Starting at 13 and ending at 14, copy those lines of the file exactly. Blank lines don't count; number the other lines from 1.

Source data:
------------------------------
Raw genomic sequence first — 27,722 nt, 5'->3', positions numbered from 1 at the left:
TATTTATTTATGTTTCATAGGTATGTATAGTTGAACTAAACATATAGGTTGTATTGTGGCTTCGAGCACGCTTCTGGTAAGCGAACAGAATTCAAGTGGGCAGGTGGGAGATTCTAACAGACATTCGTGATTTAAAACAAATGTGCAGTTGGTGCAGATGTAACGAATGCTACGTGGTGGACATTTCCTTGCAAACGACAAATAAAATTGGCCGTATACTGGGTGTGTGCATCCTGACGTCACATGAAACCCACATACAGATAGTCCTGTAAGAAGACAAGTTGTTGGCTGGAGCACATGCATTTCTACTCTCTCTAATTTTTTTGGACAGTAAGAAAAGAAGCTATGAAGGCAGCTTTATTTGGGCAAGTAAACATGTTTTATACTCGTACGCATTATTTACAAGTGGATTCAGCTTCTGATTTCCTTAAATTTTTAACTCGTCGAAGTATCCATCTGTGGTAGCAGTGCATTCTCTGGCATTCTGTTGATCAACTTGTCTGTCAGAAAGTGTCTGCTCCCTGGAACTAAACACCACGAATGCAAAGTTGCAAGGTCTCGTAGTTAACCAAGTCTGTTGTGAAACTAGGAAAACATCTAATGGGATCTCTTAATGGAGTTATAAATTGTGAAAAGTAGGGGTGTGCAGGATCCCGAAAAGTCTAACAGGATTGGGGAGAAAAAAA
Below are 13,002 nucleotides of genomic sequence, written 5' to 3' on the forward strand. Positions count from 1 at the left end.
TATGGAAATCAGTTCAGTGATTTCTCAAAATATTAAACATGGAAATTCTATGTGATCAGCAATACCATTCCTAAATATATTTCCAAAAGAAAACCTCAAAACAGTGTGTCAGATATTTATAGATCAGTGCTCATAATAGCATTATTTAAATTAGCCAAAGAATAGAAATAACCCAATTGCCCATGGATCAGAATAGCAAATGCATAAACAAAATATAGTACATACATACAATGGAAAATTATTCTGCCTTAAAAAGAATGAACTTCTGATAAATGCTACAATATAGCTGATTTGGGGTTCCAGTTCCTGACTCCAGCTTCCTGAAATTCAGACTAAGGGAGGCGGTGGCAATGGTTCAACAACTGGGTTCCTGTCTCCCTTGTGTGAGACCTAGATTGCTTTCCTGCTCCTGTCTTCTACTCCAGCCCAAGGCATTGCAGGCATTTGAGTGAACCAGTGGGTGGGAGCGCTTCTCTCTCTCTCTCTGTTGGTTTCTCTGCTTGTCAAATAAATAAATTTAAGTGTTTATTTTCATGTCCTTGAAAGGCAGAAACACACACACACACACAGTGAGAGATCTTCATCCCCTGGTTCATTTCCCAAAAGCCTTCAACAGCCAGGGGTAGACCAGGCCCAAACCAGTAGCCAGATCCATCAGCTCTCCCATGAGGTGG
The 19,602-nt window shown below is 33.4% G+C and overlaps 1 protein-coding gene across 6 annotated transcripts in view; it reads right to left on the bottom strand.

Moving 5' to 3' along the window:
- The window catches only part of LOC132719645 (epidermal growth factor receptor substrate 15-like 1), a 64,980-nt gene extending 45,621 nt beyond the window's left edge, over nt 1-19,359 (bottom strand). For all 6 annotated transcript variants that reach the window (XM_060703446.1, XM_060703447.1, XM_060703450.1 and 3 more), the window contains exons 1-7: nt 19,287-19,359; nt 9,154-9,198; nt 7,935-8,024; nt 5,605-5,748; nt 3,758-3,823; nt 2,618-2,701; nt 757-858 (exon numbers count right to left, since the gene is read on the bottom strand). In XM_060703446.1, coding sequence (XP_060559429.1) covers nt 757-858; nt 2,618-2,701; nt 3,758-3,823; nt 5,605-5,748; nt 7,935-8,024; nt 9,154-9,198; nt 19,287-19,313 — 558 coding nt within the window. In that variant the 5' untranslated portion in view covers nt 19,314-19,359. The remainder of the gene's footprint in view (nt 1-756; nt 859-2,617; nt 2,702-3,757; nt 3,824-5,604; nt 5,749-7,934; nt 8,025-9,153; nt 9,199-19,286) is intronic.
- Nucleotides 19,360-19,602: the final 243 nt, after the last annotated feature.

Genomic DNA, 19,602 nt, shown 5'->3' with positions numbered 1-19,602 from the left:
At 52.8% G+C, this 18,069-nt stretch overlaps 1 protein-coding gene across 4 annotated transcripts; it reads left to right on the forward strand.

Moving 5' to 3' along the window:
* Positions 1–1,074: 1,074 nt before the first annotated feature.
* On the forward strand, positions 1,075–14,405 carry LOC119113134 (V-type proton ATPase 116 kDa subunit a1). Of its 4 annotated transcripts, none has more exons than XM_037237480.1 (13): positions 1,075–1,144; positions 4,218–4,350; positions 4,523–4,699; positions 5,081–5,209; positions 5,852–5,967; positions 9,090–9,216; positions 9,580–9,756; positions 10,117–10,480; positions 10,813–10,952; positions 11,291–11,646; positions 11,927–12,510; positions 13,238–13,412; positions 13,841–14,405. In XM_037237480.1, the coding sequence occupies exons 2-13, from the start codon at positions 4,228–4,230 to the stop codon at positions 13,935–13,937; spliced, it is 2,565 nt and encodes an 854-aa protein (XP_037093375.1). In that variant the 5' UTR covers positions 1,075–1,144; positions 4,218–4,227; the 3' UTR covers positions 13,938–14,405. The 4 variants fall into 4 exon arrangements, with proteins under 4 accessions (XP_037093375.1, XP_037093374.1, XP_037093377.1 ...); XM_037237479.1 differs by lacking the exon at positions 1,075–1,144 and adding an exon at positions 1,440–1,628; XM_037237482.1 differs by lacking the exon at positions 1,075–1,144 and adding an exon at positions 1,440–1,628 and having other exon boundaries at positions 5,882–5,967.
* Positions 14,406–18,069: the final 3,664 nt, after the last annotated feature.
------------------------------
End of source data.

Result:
* On the forward strand, positions 1,075–14,405 carry LOC119113134 (V-type proton ATPase 116 kDa subunit a1). Of its 4 annotated transcripts, none has more exons than XM_037237480.1 (13): positions 1,075–1,144; positions 4,218–4,350; positions 4,523–4,699; positions 5,081–5,209; positions 5,852–5,967; positions 9,090–9,216; positions 9,580–9,756; positions 10,117–10,480; positions 10,813–10,952; positions 11,291–11,646; positions 11,927–12,510; positions 13,238–13,412; positions 13,841–14,405. In XM_037237480.1, the coding sequence occupies exons 2-13, from the start codon at positions 4,228–4,230 to the stop codon at positions 13,935–13,937; spliced, it is 2,565 nt and encodes an 854-aa protein (XP_037093375.1). In that variant the 5' UTR covers positions 1,075–1,144; positions 4,218–4,227; the 3' UTR covers positions 13,938–14,405. The 4 variants fall into 4 exon arrangements, with proteins under 4 accessions (XP_037093375.1, XP_037093374.1, XP_037093377.1 ...); XM_037237479.1 differs by lacking the exon at positions 1,075–1,144 and adding an exon at positions 1,440–1,628; XM_037237482.1 differs by lacking the exon at positions 1,075–1,144 and adding an exon at positions 1,440–1,628 and having other exon boundaries at positions 5,882–5,967.
* Positions 14,406–18,069: the final 3,664 nt, after the last annotated feature.